Above-Board: Officers of a Corporation Not Entitled to Key Employee Retention Plan Payments
A key goal of the Bankruptcy Code is to prevent corporate insiders from profiting from their employer’s misfortune. Section 503(c) of the Code makes clear: “there shall neither be allowed, nor paid... a transfer made to, or an obligation incurred for the benefit of, an insider of the debtor for the purpose of inducing such person to remain with the debtor's business” absent certain court-approved circumstances.
An “insider” under section 503 includes corporate officers. See also Code Section 101(31)(B). Courts generally use two different approaches (or a balancing test weighing the combination of the two) to determine if a person is a corporate officer. In some courts, a person is considered a corporate officer because he/she was appointed to the position by the corporation’s board of directors. See e.g., Office of the U.S. Trustee v. Fieldstone Mortgage Co., 2008 WL 4826291 (D. Md. Nov. 5, 2008)). Elsewhere, a person is considered a corporate officer because the person’s day-to-day activities meet the elements of a more subjective test. See e.g., In re Borders Group, Inc., 453 B.R. 459 (S.D.N.Y. 2011). A recent decision by the United States District Court for the Southern District of New York applied the objective test in the absence of a strong showing that the person does not “perform a significant role in management.” In re LSC Communications Inc. et al.; Harrington v. LSC Communications Inc. et al., No. 20-cv-5006, 2021 WL 2887708, at *6 (S.D.N.Y. July 9, 2021).
In April 2020, LSC filed for chapter 11. LSC sought to create a Key Employee Retention Plan (“KERP”) to compensate 190 "crucial" employees with "in-depth knowledge" of its business operations. Id. at *1. The KERP would be funded with $8 million to be distributed to employees after dividing them into tiers. The 11 employees in the top two tiers would receive up to $1.8 million.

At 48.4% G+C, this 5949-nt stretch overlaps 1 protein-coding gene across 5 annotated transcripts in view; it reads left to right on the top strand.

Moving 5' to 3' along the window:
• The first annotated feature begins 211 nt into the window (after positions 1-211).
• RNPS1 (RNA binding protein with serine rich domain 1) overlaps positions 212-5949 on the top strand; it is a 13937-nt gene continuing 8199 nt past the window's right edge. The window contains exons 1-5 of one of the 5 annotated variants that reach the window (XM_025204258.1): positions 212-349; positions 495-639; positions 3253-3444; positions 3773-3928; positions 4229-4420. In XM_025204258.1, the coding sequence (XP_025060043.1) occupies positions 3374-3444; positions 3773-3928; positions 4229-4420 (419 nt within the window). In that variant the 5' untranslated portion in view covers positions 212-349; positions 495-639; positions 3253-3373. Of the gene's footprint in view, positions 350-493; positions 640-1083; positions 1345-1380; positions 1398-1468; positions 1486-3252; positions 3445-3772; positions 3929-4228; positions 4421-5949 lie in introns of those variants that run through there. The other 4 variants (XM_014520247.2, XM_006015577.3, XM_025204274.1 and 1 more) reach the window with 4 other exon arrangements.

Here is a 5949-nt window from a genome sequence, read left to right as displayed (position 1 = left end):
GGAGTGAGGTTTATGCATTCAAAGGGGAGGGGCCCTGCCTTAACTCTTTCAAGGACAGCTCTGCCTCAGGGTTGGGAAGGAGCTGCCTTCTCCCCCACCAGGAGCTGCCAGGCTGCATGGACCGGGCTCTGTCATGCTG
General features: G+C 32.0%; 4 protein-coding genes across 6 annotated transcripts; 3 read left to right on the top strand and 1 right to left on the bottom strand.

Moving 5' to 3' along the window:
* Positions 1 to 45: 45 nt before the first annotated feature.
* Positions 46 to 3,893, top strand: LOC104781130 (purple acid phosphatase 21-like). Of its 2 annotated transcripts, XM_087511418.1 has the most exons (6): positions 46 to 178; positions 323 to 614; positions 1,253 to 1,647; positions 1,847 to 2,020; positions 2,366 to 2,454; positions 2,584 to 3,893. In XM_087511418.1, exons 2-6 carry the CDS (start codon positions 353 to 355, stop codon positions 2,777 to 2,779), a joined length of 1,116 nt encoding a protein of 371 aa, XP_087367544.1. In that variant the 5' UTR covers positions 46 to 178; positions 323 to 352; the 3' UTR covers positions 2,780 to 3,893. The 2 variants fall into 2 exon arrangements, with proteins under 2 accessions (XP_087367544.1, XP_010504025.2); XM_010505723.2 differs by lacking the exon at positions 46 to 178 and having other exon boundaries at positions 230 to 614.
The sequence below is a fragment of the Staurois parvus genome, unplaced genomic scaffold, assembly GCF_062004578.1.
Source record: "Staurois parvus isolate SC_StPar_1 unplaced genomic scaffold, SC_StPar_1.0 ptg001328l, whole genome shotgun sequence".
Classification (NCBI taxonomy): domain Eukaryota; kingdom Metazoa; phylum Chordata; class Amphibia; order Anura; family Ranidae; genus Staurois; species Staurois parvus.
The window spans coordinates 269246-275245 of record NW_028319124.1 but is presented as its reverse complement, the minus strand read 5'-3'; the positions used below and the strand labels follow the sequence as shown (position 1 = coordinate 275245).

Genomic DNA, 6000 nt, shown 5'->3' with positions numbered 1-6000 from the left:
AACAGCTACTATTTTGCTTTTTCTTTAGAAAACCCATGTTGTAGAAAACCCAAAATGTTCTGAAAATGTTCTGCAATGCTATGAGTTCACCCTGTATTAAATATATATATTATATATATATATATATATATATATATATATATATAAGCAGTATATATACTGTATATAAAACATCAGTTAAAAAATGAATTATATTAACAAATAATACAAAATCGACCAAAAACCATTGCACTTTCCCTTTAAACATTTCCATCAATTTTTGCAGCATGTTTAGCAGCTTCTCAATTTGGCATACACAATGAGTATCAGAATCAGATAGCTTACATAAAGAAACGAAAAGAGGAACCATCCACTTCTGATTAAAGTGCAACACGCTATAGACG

The U.S. Trustee objected to the KERP, arguing that LSC had not provided enough information to determine whether some of the proposed KERP recipients, including six board-appointed officers, were corporate "insiders" within the meaning of section 503 of the Code. If they were, then the Trustee asserted they should not be eligible for the KERP. In response, LSC noted that these employees were not insiders because, notwithstanding their official titles, they lacked decision-making authority.
The bankruptcy court rejected the U.S. Trustee’s objection and concurred with LSC that the six employees were "officers in title only" and not insiders Id. at *2. The U.S. Trustee appealed to the district court, arguing that Delaware law should apply to the analysis since LSC is a Delaware corporation. Under Delaware law, the U.S. Trustee said, the six employees in question should be considered insiders.
On appeal, District Judge J. Paul Oetken confirmed that the Bankruptcy Code does not define the term "officer" and provides no insight as to the term's meaning aside from listing possible groups of employees who might be considered officers. Judge Oetken noted that, when analyzing this issue, some courts look to state law while others do not. In this case, Judge Oetken applied Delaware law, which provides that any person appointed to a corporation board of directors is an officer, but also confirmed that the result would be the same even if Delaware law was not controlling, “[E]ven if the Court were to adopt a more expansive analysis, the fact that the six employees were appointed by the board and would be deemed officers under Delaware corporate law would weigh heavily in concluding that the employees are officers for Bankruptcy Code purposes.” Id. at *7 (S.D.N.Y. July 9, 2021).
Ultimately, Judge Oetken held that the functional approach of looking to the employees’ specific powers and duties, as utilized by the bankruptcy court in this case, should only be used in cases where the employees can make a strong showing that they have no significant management role because, “from a policy standpoint, giving more weight to an objective criterion — whether an employee was appointed by the board — provides better guidance to parties than a functional, non-exhaustive test.” Id. at *6.
Accordingly, since the six employees in question were board members of the debtor, Judge Oetken held that they were officers within the meaning of section 503 of the Bankruptcy Code. As such, they were also “insiders” who weren’t entitled to participate in the KERP.